Stevens issued this memo after he finished last in the May 1 election, but before his replacement on the board, Kelleher, was sworn in May 18. District spokesman Chad Lorance said at the time that it had been the district’s protocol since 1978 to hold swearing-in ceremonies at its May 18 meetings, but Kelleher’s supporters thought the board was trying to exclude her from being part of the GM hiring.

Kelleher and King told the Report on Friday that no money was paid to Granger either. The board’s actions Tuesday included revoking Stevens’ policy exception for all employees, King said.

Granger’s project is the focus of a long-running controversy about conflicts of interests arising from the water district’s efforts to seek hundreds of millions of dollars in federal funding to change the course of the Trinity River. The agency says the project would better protect the city from flooding while also revitalizing a key area north of downtown. 

The documents about Stevens’ actions emerged from a public records request the Fort Worth Report filed in June. The Report also has made a Texas Public Information Act request for copies of all compensation records for Jim Oliver since fiscal year 2020, including any correspondence or documents to or from Stevens about Oliver’s retirement.

The water district is asking the Texas Attorney General’s Office if it can withhold some of the information. It believes that information is confidential, concerns litigation or settlement negotiations or falls under attorney-client privilege or work product or deliberative process privilege, it wrote in a letter. The AG is expected to respond in 45 days.

Oliver announced his retirement earlier this year, and the board unanimously approved an $81,000 contract plus expenses with Lehman Associates to search for a new GM, the minutes from a Feb. 11 meeting show. In a May news release announcing the board had selected then-deputy general manager, Dan Buhman, for the position, Board member Leonard said Lehman Associates had looked at 100 candidates from across the country. Leonard said she and King were happy with the process.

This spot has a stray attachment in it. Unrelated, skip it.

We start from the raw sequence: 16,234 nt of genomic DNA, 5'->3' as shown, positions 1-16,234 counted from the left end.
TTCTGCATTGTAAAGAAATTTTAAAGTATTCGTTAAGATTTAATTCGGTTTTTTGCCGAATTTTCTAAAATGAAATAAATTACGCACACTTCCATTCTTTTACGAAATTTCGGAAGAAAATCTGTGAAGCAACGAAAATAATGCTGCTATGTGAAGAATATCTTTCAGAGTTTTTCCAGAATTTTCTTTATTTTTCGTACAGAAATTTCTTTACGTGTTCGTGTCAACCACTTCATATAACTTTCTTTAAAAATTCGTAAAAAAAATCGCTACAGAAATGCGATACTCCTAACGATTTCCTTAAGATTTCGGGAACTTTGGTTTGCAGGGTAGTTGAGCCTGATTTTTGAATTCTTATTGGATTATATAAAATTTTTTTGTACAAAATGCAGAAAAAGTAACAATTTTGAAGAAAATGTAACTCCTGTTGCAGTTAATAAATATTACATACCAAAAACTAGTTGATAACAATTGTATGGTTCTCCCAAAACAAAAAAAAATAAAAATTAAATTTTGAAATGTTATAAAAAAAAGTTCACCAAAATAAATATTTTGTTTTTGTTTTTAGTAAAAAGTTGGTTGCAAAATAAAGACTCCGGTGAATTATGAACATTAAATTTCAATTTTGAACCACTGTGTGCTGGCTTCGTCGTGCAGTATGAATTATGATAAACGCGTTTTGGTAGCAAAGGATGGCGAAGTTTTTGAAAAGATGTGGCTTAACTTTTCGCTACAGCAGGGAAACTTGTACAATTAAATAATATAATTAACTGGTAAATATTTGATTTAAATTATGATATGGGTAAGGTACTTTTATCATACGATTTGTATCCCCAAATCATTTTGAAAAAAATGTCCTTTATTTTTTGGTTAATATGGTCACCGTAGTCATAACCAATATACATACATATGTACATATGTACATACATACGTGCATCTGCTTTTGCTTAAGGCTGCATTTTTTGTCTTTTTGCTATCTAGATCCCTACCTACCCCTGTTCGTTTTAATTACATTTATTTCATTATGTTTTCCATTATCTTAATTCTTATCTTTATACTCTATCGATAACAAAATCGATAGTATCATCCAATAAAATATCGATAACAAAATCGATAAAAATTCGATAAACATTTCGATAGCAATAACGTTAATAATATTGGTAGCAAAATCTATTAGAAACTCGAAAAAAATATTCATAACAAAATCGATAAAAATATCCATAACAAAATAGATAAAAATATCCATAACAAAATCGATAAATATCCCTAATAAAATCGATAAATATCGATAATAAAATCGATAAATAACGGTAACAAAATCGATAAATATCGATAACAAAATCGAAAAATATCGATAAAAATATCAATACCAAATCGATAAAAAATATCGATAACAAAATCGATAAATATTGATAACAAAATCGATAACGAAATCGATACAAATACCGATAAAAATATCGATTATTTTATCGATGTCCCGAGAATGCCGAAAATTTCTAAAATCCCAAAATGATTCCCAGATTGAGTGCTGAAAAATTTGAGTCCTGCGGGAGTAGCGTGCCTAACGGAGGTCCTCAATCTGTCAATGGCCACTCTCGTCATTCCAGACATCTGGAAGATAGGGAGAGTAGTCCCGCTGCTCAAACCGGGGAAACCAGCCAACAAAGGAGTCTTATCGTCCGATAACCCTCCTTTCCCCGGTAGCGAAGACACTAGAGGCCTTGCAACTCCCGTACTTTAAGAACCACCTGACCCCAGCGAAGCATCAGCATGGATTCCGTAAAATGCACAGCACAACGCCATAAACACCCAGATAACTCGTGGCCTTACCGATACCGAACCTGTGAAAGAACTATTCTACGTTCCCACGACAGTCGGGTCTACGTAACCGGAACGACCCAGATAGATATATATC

But also among the information the water district did release to the Report on Wednesday were emails from Oliver that suggest Buhman had been Oliver’s choice from the outset. Oliver proposed he continue working for the water district as a senior adviser to Buhman.

Specifically, Oliver sent the board the email announcing his retirement at 9:26 a.m. Feb. 11. Leonard responded at 10:55 a.m., asking if Oliver would settle for working for the district for a lesser amount of time. Five minutes later, the board met and went into closed session. Fifteen minutes later, the board came out of closed session, hired Lehman Associates and adjourned.

“I was planning to announce my retirement in early 2022. However, in trying not to lose Dan and give him a shot at the general manager’s position, I thought we all agreed to move up the hire date for my replacement and allow a year transition period,” Oliver replied to Leonard at 10:06 p.m. later that same day.



When asked if he had threatened to quit the water district if he had not been promoted, Buhman told the Report in an interview Thursday that he had always hoped when he was hired by the water district nearly eight years ago that he would advance there.

“But there was certainly no guarantee of that at all,” he said.

He added, though, that, “Yeah, there were certainly other opportunities out there.”

King said she understood concerns about the search process for Buhman, but said, “I can assure everyone that this was not a sham.”

Jessica Priest is an investigative journalist for the Fort Worth Report. Contact her at jessica.priest@fortworthreport.org or via Twitter.

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Jessica Priest

Jessica Priest is Fort Worth Report's government and accountability reporter. She was previously on USA TODAY's regional investigative team. After Jessica reported that a Midland County prosecutor worked...